The freedom of age: you won’t get my dignity
It’s a fine line between self-love, self-optimisation and self-denial. On the other side of 40, women’s value is too often defined by how they look. How do we escape from this?
It happened. And at a «Seeed» concert of all places. I’ve got a girlfriend the same age as me by my side, along with her daughter and the latter’s boyfriend, both 25. I’m one of those people who goes wild dancing when music that I like comes on – without the slightest bit of concern about my make-up and outfit or how cool I look. At some point, I felt a hand on the sweaty nape of my neck. The daughter’s boyfriend wanted to say something to me at full volume. And that’s when I heard the sentence in my ear: «When I’m as old as you, I hope I’m as cool.»
As old as you. Old. O L D. The word lingered. It was surely meant as a compliment and it was very sweet of the young man, but still a bitter pill to swallow. «Cool?» Sounds right to me. There’s no turning back when you’re «so old». Does being old mean you’re no longer attractive? Why do so many women complain that from a certain age they’re practically invisible to society? And what can I bank on now?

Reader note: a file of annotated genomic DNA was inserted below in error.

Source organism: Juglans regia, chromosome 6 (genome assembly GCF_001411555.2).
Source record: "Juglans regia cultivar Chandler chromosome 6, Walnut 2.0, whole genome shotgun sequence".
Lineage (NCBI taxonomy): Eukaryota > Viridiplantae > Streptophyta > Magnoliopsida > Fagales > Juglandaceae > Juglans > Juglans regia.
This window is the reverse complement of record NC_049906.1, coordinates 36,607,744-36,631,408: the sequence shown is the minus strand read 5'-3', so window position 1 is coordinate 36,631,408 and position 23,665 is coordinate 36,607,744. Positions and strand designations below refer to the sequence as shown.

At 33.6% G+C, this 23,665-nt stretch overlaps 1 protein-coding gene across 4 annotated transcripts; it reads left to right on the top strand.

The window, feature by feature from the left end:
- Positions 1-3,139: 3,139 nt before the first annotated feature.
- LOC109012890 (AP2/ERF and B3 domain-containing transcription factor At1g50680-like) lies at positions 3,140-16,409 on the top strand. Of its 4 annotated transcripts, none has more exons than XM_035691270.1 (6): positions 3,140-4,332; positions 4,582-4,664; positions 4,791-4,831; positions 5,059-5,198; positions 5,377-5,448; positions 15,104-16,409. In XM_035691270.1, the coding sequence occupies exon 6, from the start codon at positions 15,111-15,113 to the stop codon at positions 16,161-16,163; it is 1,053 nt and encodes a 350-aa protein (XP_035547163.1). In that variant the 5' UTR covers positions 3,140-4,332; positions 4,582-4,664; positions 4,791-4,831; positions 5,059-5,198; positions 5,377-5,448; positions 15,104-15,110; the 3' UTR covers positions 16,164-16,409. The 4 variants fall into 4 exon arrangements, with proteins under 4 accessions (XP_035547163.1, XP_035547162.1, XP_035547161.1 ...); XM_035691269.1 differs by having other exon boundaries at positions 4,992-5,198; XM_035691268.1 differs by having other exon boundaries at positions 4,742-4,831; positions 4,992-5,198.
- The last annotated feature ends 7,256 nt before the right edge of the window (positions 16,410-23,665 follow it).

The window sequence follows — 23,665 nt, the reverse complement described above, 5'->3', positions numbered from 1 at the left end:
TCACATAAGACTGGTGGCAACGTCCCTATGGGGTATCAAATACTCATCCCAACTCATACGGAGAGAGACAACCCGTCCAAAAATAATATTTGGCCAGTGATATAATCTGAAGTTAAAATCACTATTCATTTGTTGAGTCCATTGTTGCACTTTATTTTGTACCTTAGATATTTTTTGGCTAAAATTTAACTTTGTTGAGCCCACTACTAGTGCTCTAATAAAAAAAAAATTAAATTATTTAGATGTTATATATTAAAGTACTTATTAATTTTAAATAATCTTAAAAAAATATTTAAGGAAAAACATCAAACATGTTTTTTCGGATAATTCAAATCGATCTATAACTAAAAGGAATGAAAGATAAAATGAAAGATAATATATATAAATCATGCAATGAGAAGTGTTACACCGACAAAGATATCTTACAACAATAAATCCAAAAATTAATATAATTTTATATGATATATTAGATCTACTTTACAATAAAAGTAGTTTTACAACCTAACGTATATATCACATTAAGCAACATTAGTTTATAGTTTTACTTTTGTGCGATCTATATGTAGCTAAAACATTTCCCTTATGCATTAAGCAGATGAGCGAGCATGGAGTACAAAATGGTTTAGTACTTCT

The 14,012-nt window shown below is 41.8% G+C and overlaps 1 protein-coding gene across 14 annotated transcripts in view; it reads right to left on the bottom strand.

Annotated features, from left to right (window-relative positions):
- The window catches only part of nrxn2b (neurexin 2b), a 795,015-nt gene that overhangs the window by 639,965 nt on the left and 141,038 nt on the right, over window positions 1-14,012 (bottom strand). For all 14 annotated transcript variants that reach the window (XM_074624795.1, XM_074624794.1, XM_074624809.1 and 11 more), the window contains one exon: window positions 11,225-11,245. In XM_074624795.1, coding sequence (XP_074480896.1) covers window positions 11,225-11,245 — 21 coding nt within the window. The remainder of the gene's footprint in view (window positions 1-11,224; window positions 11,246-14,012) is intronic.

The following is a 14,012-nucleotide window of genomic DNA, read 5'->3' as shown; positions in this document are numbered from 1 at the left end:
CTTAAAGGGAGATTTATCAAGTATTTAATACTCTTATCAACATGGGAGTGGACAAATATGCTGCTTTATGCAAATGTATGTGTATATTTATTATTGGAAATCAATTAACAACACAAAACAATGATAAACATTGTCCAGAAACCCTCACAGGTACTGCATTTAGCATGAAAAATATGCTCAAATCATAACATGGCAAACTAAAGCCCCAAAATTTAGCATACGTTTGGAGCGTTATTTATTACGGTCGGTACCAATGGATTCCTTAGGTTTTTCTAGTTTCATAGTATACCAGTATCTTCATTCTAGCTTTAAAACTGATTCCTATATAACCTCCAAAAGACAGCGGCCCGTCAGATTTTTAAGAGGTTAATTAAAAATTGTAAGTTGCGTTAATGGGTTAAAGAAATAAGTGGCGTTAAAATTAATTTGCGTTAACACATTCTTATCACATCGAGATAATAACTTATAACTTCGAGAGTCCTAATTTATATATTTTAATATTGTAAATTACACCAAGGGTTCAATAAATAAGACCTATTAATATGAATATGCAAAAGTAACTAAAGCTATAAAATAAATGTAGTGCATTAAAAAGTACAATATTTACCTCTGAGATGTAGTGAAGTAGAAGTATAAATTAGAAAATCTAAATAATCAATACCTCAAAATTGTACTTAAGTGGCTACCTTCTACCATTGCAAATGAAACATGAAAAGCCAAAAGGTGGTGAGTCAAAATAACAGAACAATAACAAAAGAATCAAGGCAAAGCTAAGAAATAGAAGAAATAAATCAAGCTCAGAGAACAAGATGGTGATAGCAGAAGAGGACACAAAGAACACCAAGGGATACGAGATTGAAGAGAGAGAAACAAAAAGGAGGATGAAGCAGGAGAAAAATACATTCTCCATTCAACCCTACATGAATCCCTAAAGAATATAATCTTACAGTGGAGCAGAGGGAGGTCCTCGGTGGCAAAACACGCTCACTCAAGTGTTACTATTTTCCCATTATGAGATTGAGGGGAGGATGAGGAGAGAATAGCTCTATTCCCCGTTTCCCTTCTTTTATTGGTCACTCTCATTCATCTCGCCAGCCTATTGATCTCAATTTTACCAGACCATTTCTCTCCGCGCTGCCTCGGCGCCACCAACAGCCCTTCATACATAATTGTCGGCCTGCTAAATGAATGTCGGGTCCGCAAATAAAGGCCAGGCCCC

I always had an attractive face. But I was often told – even early on – that I had a «mumsy» figure, even though I never wanted to be a mum. So, I completely relied on the genes my parents lent me in terms of my face. Namely good skin, big eyes and full lips. Up until 45, I hardly aged apart from unwelcome frown lines on my forehead that appeared quite young. But I always smoothed them out with yearly botox injections. Who wants to permanently look in a bad mood when you’re actually happy? I never made a secret of it. People’s reactions were and still remain split. That is, amongst women – men don’t comment on stuff like that.
What to do when your face isn’t as radiant as it once was?
Some ladies were so impressed they wanted my skin doctor’s contact details. Meanwhile, others asked why I was so easily under the thumb of beauty standards. It looks undignified, some said. It’s pandering. Weak. One faction swears by being natural and rigidly rejects little helpers in the form of botox, fillers and hair dyes. They believe that the body shouldn’t be a consumer product and when possible, we ought to avoid craving attention.On the other end of the scale, you have people adding hair extensions, getting boob jobs, lip and forehead filler and jumping from one diet to the next. And when I leaf through magazines, I’m either confronted with super-thin stars in crazy expensive bikinis or a whole palette of diverse beauty ideals – from crooked noses to hairy and curvy girls. The only thing that unites the pictures is that all the women boast a certain youthful radiance.
Now I’m 47 and I don’t have that any more, or at least not as much as before. No amount of three litres of water a day, eight hours’ sleep, regular exercise or all the expensive creams in the world will make a difference.